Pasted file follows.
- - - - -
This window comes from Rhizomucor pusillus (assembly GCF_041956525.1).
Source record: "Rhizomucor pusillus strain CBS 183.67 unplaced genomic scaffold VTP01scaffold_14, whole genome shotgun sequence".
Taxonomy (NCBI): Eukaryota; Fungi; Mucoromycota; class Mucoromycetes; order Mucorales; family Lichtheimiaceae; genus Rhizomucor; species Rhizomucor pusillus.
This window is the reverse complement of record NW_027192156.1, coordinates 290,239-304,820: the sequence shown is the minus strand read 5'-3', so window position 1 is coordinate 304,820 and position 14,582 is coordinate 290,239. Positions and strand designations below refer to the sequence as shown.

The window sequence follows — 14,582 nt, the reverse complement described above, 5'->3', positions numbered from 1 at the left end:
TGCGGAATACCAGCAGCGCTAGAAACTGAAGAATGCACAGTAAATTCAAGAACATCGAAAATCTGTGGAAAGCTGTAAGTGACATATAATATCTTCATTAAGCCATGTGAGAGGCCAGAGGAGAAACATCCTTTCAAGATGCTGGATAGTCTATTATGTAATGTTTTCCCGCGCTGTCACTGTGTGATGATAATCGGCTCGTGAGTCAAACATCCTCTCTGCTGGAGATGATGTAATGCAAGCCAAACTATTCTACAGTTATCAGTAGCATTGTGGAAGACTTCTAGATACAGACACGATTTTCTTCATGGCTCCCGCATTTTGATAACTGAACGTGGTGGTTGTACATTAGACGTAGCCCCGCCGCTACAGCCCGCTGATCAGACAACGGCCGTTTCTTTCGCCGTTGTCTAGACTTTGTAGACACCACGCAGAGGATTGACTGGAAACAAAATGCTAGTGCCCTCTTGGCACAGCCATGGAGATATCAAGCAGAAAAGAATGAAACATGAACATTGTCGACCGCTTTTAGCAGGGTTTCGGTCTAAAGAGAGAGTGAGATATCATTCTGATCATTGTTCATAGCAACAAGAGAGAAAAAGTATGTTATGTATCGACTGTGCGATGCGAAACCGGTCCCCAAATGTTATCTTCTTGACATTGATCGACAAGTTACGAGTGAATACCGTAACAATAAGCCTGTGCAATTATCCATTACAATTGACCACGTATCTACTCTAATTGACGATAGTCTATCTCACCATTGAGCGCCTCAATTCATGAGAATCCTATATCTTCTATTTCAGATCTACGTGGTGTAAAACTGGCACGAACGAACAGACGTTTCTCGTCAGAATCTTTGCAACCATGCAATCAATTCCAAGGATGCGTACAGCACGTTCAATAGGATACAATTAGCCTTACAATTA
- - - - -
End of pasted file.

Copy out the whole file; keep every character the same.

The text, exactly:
This window comes from Rhizomucor pusillus (assembly GCF_041956525.1).
Source record: "Rhizomucor pusillus strain CBS 183.67 unplaced genomic scaffold VTP01scaffold_14, whole genome shotgun sequence".
Taxonomy (NCBI): Eukaryota; Fungi; Mucoromycota; class Mucoromycetes; order Mucorales; family Lichtheimiaceae; genus Rhizomucor; species Rhizomucor pusillus.
This window is the reverse complement of record NW_027192156.1, coordinates 290,239-304,820: the sequence shown is the minus strand read 5'-3', so window position 1 is coordinate 304,820 and position 14,582 is coordinate 290,239. Positions and strand designations below refer to the sequence as shown.

The window sequence follows — 14,582 nt, the reverse complement described above, 5'->3', positions numbered from 1 at the left end:
TGCGGAATACCAGCAGCGCTAGAAACTGAAGAATGCACAGTAAATTCAAGAACATCGAAAATCTGTGGAAAGCTGTAAGTGACATATAATATCTTCATTAAGCCATGTGAGAGGCCAGAGGAGAAACATCCTTTCAAGATGCTGGATAGTCTATTATGTAATGTTTTCCCGCGCTGTCACTGTGTGATGATAATCGGCTCGTGAGTCAAACATCCTCTCTGCTGGAGATGATGTAATGCAAGCCAAACTATTCTACAGTTATCAGTAGCATTGTGGAAGACTTCTAGATACAGACACGATTTTCTTCATGGCTCCCGCATTTTGATAACTGAACGTGGTGGTTGTACATTAGACGTAGCCCCGCCGCTACAGCCCGCTGATCAGACAACGGCCGTTTCTTTCGCCGTTGTCTAGACTTTGTAGACACCACGCAGAGGATTGACTGGAAACAAAATGCTAGTGCCCTCTTGGCACAGCCATGGAGATATCAAGCAGAAAAGAATGAAACATGAACATTGTCGACCGCTTTTAGCAGGGTTTCGGTCTAAAGAGAGAGTGAGATATCATTCTGATCATTGTTCATAGCAACAAGAGAGAAAAAGTATGTTATGTATCGACTGTGCGATGCGAAACCGGTCCCCAAATGTTATCTTCTTGACATTGATCGACAAGTTACGAGTGAATACCGTAACAATAAGCCTGTGCAATTATCCATTACAATTGACCACGTATCTACTCTAATTGACGATAGTCTATCTCACCATTGAGCGCCTCAATTCATGAGAATCCTATATCTTCTATTTCAGATCTACGTGGTGTAAAACTGGCACGAACGAACAGACGTTTCTCGTCAGAATCTTTGCAACCATGCAATCAATTCCAAGGATGCGTACAGCACGTTCAATAGGATACAATTAGCCTTACAATTA